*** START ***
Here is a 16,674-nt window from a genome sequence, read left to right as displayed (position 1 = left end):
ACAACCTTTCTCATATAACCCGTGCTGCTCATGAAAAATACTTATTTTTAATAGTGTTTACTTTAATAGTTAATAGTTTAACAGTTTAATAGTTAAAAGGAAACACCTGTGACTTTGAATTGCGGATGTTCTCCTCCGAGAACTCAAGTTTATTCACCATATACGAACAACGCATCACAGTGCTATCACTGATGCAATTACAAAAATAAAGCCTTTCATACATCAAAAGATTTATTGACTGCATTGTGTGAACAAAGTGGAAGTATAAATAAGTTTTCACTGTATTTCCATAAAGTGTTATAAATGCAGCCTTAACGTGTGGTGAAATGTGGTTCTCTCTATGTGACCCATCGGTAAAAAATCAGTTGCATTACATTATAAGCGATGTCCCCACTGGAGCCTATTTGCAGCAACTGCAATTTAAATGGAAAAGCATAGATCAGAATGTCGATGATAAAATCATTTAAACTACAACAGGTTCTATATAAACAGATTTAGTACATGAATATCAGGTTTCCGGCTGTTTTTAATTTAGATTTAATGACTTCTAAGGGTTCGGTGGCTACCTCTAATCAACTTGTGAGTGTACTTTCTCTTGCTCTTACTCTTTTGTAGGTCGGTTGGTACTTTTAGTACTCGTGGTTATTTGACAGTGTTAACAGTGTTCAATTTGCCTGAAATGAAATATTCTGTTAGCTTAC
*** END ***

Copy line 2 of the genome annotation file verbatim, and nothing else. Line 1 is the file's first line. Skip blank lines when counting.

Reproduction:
ACAACCTTTCTCATATAACCCGTGCTGCTCATGAAAAATACTTATTTTTAATAGTGTTTACTTTAATAGTTAATAGTTTAACAGTTTAATAGTTAAAAGGAAACACCTGTGACTTTGAATTGCGGATGTTCTCCTCCGAGAACTCAAGTTTATTCACCATATACGAACAACGCATCACAGTGCTATCACTGATGCAATTACAAAAATAAAGCCTTTCATACATCAAAAGATTTATTGACTGCATTGTGTGAACAAAGTGGAAGTATAAATAAGTTTTCACTGTATTTCCATAAAGTGTTATAAATGCAGCCTTAACGTGTGGTGAAATGTGGTTCTCTCTATGTGACCCATCGGTAAAAAATCAGTTGCATTACATTATAAGCGATGTCCCCACTGGAGCCTATTTGCAGCAACTGCAATTTAAATGGAAAAGCATAGATCAGAATGTCGATGATAAAATCATTTAAACTACAACAGGTTCTATATAAACAGATTTAGTACATGAATATCAGGTTTCCGGCTGTTTTTAATTTAGATTTAATGACTTCTAAGGGTTCGGTGGCTACCTCTAATCAACTTGTGAGTGTACTTTCTCTTGCTCTTACTCTTTTGTAGGTCGGTTGGTACTTTTAGTACTCGTGGTTATTTGACAGTGTTAACAGTGTTCAATTTGCCTGAAATGAAATATTCTGTTAGCTTAC